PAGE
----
Size of Scotland’s food waste challenge revealed in new research
New research released by Zero Waste Scotland has revealed that an estimated 1.35 million tonnes of food and drink was wasted in Scotland in 2013, which will act as a baseline figure as the country endeavours to meet a Scottish Government target to reduce food waste by a third by 2025.
Overall, food and drink production represents 20 per cent of Scotland’s carbon footprint, when all emissions – not only those that occur in Scotland – are taken into account, underlining why the Scottish Government has made food waste reduction a priority.
The new report by Zero Waste Scotland, ‘How much food and drink waste is there in Scotland?’, released during the European Week for Waste Reduction (19-27 November), for the first time gives an estimated breakdown of food waste in all sectors of the economy through quantifying household food waste and building on existing work. The breakdown of food waste by sector is:
- Household: 600,000 tonnes (44 per cent)
- Manufacturing: 510,000 tonnes (38 per cent)
- Hospitality 54,000 tonnes (4 per cent)
- Retail: 31,000 tonnes (2 per cent)
- Education: 22,000 tonnes (2 per cent)
- Health and social care: 22,000 tonnes (2 per cent)
- Wholesale: 11,000 tonnes (1 per cent)
- Other: 95,000 tonnes (7 per cent)
Food waste occurring in primary production is not included in these baseline figures, which Zero Waste Scotland says is due to a lack of reliable data.
In addition to the release of the 2013 baseline figures, Zero Waste Scotland has updated its existing work on reducing household food waste, showing that between 2009 and 2014, Scottish households reduced food waste by 5.7 per cent, saving household budgets £92 million.
Making food waste “socially unacceptable”
Speaking about the new figures, Cabinet Secretary for Environment, Climate Change and Land Reform Roseanna Cunningham said: “The amount of food wasted in Scotland is staggering, which is why the Scottish Government has set a target to reduce food waste by 33 per cent by 2025, one of the most ambitious targets of its kind. This research from Zero Waste Scotland, together with the work that we are doing to measure food that doesn’t make it off the farm, will set the baseline against which we will measure our target. We will now collaborate with organisations from all sections of the supply chain to develop options for policy interventions to meet our target.”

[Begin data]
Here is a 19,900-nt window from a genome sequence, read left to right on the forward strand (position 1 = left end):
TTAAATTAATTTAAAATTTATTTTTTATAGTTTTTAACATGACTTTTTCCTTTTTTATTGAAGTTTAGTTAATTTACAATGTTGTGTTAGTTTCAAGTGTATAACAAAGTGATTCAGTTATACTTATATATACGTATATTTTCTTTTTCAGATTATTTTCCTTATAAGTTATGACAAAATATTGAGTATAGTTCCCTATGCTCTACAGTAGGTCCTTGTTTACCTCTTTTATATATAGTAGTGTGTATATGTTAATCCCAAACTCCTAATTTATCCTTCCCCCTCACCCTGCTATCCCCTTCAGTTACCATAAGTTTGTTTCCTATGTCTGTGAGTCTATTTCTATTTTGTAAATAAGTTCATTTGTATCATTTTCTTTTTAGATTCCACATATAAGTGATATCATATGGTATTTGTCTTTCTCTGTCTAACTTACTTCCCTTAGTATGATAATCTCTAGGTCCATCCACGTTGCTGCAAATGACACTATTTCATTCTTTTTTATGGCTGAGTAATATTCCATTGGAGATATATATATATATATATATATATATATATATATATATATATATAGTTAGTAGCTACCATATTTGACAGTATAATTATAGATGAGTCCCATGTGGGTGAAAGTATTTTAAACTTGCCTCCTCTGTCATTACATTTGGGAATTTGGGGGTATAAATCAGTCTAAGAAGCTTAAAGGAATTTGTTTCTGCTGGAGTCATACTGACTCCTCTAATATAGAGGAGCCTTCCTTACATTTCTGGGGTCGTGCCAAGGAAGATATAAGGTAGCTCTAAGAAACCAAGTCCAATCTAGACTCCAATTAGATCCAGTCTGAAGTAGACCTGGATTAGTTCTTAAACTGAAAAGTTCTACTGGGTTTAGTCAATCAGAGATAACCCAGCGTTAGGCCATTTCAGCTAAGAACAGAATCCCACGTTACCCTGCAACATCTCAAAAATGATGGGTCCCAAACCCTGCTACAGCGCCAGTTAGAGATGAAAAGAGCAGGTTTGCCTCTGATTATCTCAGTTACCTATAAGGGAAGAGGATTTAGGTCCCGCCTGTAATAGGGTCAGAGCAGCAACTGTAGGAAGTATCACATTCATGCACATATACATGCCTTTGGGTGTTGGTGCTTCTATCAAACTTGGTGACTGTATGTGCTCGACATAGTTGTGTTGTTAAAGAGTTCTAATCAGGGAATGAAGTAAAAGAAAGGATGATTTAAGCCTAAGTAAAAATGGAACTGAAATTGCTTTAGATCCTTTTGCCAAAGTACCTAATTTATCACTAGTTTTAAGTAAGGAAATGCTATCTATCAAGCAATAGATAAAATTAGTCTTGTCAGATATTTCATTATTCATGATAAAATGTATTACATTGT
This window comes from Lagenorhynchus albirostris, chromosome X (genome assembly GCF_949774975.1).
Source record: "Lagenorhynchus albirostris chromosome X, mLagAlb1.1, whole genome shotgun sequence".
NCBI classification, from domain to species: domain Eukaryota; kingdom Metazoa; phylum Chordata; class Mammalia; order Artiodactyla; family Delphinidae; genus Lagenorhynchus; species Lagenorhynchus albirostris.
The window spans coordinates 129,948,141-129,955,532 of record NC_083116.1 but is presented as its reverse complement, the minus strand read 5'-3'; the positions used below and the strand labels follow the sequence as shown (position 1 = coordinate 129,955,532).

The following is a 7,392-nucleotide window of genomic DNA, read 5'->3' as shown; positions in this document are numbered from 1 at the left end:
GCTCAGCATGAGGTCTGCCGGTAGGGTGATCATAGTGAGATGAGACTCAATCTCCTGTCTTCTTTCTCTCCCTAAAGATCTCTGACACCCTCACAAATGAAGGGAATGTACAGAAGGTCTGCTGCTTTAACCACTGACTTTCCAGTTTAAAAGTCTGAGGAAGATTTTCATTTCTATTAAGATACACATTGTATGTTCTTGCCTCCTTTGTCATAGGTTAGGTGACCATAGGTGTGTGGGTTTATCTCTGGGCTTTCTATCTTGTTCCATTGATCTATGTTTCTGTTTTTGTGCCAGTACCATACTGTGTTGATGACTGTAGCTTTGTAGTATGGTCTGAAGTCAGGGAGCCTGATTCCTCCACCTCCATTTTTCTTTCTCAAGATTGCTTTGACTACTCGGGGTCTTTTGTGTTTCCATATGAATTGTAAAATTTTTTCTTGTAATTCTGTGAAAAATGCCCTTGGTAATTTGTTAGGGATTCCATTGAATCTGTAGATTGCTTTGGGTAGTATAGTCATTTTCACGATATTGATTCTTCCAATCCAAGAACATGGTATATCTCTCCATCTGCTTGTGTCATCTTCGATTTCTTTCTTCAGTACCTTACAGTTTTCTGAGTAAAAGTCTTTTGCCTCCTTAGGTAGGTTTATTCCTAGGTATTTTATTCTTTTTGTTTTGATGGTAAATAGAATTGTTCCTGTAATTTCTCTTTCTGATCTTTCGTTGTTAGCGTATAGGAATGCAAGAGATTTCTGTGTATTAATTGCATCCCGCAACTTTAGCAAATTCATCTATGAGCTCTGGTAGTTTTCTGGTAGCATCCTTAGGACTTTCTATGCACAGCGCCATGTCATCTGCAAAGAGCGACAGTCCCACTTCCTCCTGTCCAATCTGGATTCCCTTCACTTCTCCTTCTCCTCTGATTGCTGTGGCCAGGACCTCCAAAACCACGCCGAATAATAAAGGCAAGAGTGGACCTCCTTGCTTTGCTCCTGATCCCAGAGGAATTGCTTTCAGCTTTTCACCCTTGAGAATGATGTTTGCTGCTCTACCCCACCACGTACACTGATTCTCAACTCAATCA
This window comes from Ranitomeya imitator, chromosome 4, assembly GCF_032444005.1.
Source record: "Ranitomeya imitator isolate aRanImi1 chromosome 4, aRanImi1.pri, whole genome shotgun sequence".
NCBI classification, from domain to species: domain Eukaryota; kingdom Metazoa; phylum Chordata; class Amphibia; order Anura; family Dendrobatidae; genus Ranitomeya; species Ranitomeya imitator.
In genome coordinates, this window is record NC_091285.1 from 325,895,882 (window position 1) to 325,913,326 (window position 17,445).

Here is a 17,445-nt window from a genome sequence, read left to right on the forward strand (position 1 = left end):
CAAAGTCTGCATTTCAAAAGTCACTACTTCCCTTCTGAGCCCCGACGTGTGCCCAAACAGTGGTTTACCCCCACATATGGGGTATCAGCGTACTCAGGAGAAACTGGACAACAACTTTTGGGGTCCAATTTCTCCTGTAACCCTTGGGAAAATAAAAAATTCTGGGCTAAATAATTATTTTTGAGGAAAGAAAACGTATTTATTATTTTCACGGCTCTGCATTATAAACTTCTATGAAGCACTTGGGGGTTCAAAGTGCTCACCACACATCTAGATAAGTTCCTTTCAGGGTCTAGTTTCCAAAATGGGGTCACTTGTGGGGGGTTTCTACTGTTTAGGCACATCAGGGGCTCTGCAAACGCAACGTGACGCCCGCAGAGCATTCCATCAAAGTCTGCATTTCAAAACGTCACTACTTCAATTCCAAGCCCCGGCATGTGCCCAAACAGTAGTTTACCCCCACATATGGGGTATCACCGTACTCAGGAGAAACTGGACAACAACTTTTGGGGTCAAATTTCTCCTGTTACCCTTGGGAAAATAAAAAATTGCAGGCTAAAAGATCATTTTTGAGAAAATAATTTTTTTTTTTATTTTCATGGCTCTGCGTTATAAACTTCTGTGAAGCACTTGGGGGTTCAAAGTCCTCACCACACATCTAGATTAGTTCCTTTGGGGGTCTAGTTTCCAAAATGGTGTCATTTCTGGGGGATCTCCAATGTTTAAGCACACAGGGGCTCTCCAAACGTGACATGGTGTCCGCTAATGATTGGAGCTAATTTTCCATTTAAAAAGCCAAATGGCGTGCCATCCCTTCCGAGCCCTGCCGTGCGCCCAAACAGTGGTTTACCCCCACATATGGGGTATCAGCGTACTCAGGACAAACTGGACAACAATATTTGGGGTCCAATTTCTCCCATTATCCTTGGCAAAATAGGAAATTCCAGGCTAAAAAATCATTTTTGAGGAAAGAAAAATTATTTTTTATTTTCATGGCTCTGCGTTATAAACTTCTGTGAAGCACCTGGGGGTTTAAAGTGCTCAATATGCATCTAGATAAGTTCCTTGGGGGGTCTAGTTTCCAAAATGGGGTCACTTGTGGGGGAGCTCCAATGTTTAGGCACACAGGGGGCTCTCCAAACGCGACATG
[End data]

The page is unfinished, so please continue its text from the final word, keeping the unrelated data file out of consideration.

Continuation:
Iain Gulland, Chief Executive of Zero Waste Scotland, added: “When we talk about the true scale of food waste in Scotland we need to look at the whole supply chain. Whilst household food waste remains the biggest sector, the fact that over half comes from business and public sector shows that we need clear leadership in these areas to make the transformative change we all want to see. Our research shows for the first time the true scale of the challenge we face to achieve Scotland’s ambitious food waste reduction target – but it’s one we are determined to take on together. Tackling the scale of wasted food in our society is an economic, environmental and moral imperative.
“We have made a good start. Since putting the issue of food waste on the map we have worked to reduce household food waste, resulting in a six per cent decrease. We’re also providing small and medium-sized businesses with dedicated advice and support to reduce their food waste and related costs.
“We look forward to working further with the Scottish Government and partners to develop additional priorities for action that will continue to influence behaviour, so that wasting food, at any level, is socially unacceptable.”
European Week for Waste Reduction
The publication of Zero Waste Scotland’s figures on food waste in Scotland coincides with the European Week for Waste Reduction (EWWR), a Europe-wide initiative to raise awareness and promote action on sustainable resource use and waste management, running from 19 November to 27 November.
Groups from across society such as citizens, education establishments, local authorities, NGOs, businesses and social enterprises have been encouraged to take part in this week by promoting sustainable behaviour, such as by organising a waste-free lunch at work, school or in a community group.
Zero Waste Scotland promotes the initiative in Scotland, and participants are urged to register their actions during the week in order to be eligible for the EWWR Awards 2016, the winners of which will be announced in Barcelona next year.
Ylva Haglund, EWWR Campaign Manager at Zero Waste Scotland, said: “Our mission is to raise awareness during the European Week for Waste Reduction, and, with the support of regional ambassadors, work with communities the length and breadth of Scotland to put and end to unnecessary food waste.”
More information about EWWR in Scotland is available on Zero Waste Scotland’s website.